Best of the Week
Most Popular
1. The Trump Stock Market Trap May Be Triggered - Barry_M_Ferguson
2.Why are Central Banks Buying Gold and Dumping Dollars? - Richard_Mills
3.US China War - Thucydides Trap and gold - Richard_Mills
4.Gold Price Trend Forcast to End September 2019 - Nadeem_Walayat
5.Money Saving Kids Gardening Growing Giant Sunflowers Summer Fun - Anika_Walayat
6.US Dollar Breakdown Begins, Gold Price to Bolt Higher - Jim_Willie_CB
7.INTEL (INTC) Stock Investing to Profit From AI Machine Learning Boom - Nadeem_Walayat
8.Will Google AI Kill Us? Man vs Machine Intelligence - N_Walayat
9.US Prepares for Currency War with China - Richard_Mills
10.Gold Price Epochal Breakout Will Not Be Negated by a Correction - Clive Maund
Last 7 days
The Best “Pick-and-Shovel” Play for the Online Grocery Boom - 18th July 19
Is the Stock Market Rally Floating on Thin Air? - 18th July 19
Biotech Stocks With Near Term Catalysts - 18th July 19
SPX Consolidating, GBP and CAD Could be in Focus - 18th July 19
UK House Building and Population Growth Analysis - 17th July 19
Financial Crisis Stocks Bear Market Is Scary Close - 17th July 19
Want to See What's Next for the US Economy? Try This. - 17th July 19
What to do if You Blow the Trading Account - 17th July 19
Bitcoin Is Far Too Risky for Most Investors - 17th July 19
Core Inflation Rises but Fed Is Going to Cut Rates. Will Gold Gain? - 17th July 19
Boost your Trading Results - FREE eBook - 17th July 19
This Needs To Happen Before Silver Really Takes Off - 17th July 19
NASDAQ Should Reach 8031 Before Topping - 17th July 19
US Housing Market Real Terms BUY / SELL Indicator - 16th July 19
Could Trump Really Win the 2020 US Presidential Election? - 16th July 19
Gold Stocks Forming Bullish Consolidation - 16th July 19
Will Fed Easing Turn Out Like 1995 or 2007? - 16th July 19
Red Rock Entertainment Investments: Around the world in a day with Supreme Jets - 16th July 19
Silver Has Already Gone from Weak to Strong Hands - 15th July 19
Top Equity Mutual Funds That Offer Best Returns - 15th July 19
Gold’s Breakout And The US Dollar - 15th July 19
Financial Markets, Iran, U.S. Global Hegemony - 15th July 19
U.S Bond Yields Point to a 40% Rise in SPX - 15th July 19
Corporate Earnings may Surprise the Stock Market – Watch Out! - 15th July 19
Stock Market Interest Rate Cut Prevails - 15th July 19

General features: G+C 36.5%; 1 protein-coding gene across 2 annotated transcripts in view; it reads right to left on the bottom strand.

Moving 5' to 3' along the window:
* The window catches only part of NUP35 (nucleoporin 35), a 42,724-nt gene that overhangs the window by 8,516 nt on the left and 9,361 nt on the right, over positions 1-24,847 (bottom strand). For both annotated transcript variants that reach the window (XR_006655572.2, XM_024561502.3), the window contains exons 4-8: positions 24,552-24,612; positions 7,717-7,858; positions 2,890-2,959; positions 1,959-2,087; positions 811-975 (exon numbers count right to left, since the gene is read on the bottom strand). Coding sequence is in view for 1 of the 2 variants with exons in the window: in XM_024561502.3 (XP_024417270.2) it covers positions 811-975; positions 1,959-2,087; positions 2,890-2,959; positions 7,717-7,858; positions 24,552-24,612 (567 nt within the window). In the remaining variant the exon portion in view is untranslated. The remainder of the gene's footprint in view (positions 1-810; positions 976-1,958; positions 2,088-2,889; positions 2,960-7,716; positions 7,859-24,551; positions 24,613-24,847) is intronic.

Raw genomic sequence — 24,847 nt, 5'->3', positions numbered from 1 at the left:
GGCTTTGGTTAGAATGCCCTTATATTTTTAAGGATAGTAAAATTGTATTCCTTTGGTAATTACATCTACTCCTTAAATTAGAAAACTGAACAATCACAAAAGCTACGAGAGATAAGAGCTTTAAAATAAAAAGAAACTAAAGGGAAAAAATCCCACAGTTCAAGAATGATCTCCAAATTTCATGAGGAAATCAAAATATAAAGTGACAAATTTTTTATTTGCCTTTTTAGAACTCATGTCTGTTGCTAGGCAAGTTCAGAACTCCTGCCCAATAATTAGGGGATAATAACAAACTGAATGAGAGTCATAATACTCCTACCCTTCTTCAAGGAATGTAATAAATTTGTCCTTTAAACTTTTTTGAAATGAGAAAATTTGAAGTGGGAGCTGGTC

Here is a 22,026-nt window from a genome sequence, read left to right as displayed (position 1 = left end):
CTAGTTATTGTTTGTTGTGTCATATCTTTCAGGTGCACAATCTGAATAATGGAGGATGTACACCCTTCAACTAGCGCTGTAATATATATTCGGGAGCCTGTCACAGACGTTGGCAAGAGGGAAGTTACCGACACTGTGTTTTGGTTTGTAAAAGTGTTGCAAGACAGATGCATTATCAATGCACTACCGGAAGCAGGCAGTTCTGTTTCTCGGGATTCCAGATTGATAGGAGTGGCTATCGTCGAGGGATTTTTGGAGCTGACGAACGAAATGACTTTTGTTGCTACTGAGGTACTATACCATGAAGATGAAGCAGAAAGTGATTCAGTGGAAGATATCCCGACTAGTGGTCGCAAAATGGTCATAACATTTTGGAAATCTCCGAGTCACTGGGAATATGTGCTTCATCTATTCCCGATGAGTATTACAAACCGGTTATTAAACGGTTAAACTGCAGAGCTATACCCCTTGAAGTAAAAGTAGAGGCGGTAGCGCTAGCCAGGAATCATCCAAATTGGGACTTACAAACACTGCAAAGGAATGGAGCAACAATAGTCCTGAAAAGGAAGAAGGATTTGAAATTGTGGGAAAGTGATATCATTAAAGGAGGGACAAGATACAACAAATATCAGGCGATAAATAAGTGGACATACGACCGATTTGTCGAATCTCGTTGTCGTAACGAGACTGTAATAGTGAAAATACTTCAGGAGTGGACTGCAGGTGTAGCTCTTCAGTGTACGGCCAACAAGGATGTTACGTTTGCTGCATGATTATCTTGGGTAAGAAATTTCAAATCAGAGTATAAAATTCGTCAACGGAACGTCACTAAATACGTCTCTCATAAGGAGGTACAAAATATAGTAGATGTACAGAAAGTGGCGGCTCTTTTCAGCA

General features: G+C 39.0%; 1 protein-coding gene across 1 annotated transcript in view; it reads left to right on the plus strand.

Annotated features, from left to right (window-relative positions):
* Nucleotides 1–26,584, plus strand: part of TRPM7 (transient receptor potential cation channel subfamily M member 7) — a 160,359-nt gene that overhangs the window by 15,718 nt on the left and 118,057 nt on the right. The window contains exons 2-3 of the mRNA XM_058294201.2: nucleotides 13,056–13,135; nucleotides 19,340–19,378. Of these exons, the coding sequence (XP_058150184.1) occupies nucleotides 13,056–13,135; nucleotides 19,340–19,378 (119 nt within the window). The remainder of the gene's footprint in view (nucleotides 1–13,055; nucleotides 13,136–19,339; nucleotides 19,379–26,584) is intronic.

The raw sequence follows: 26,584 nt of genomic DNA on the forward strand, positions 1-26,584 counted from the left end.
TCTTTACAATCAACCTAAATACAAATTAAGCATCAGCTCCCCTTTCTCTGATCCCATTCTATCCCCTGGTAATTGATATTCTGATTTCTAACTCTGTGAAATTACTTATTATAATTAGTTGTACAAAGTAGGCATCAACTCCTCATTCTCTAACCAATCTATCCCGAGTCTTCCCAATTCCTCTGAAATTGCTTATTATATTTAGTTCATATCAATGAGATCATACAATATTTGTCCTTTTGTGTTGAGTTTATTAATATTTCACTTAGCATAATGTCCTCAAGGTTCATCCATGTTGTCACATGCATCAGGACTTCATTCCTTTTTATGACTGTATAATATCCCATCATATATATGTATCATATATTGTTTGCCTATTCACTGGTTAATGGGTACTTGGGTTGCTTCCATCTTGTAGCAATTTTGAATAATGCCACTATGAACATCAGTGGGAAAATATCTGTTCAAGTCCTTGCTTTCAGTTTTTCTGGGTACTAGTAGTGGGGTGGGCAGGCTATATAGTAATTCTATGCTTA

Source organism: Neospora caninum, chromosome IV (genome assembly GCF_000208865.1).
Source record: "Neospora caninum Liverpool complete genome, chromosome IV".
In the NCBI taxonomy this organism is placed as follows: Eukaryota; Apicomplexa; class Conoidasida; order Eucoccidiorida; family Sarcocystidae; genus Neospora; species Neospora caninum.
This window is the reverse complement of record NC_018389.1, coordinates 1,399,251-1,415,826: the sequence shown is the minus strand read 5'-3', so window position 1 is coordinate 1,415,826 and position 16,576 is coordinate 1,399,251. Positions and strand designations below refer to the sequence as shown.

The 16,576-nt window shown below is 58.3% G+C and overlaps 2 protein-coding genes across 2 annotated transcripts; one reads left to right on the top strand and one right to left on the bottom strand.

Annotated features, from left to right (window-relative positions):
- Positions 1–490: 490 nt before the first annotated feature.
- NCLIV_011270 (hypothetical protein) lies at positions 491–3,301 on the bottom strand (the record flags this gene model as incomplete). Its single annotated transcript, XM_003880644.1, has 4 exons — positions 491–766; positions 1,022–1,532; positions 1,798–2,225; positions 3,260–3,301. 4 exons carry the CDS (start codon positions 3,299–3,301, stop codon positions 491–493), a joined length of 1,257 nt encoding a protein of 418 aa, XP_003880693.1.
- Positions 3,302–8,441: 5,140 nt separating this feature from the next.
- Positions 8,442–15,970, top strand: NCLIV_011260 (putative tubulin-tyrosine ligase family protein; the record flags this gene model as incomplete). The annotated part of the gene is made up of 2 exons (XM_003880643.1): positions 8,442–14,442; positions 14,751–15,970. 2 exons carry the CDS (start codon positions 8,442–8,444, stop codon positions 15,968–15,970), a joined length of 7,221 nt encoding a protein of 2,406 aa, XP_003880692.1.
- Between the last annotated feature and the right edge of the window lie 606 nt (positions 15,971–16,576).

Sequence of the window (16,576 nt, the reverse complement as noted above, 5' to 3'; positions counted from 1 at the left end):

Dow Stock Market Trend Forecast Current State July 2019 Video - 15th July 19
Why Summer is the Best Time to be in the Entertainment Industry - 15th July 19
Mid-August Is A Critical Turning Point For US Stocks - 14th July 19
Fed’s Recessionary Indicators and Gold - 14th July 19
The Problem with Keynesian Economics - 14th July 19
Stocks Market Investors Worried About the Fed? Don't Be -- Here's Why - 13th July 19
Could Gold Launch Into A Parabolic Upside Rally? - 13th July 19
Stock Market SPX and Dow in BREAKOUT but this is the worrying part - 13th July 19
Key Stage 2 SATS Tests Results Grades and Scores GDS, EXS, WTS Explained - 13th July 19
INTEL Stock Investing in Qubits and AI Neural Network Processors - Video - 12th July 19
Gold Price Selloff Risk High - 12th July 19
State of the US Economy as Laffer Gets Laughable - 12th July 19
Dow Stock Market Trend Forecast Current State - 12th July 19
Stock Market Major Index Top In 3 to 5 Weeks? - 11th July 19
Platinum Price vs Gold Price - 11th July 19
What This Centi-Billionaire Fashion Magnate Can Teach You About Investing - 11th July 19
Stock Market Fundamentals are Weakening: 3000 on SPX Means Nothing - 11th July 19
This Tobacco Stock Is a Big Winner from E-Cigarette Bans - 11th July 19
Investing in Life Extending Pharma Stocks - 11th July 19
How to Pay for It All: An Option the Presidential Candidates Missed - 11th July 19
Mining Stocks Flash Powerful Signal for Gold and Silver Markets - 11th July 19
5 Surefire Ways to Get More Viewers for Your Video Series - 11th July 19

Market Oracle FREE Newsletter

Top AI Stocks Investing to Profit from the Machine Intelligence Mega-trend

U.S. Inflation Prospects

Economics / Inflation May 26, 2010 - 02:00 AM GMT

By: Hans_Wagner

Economics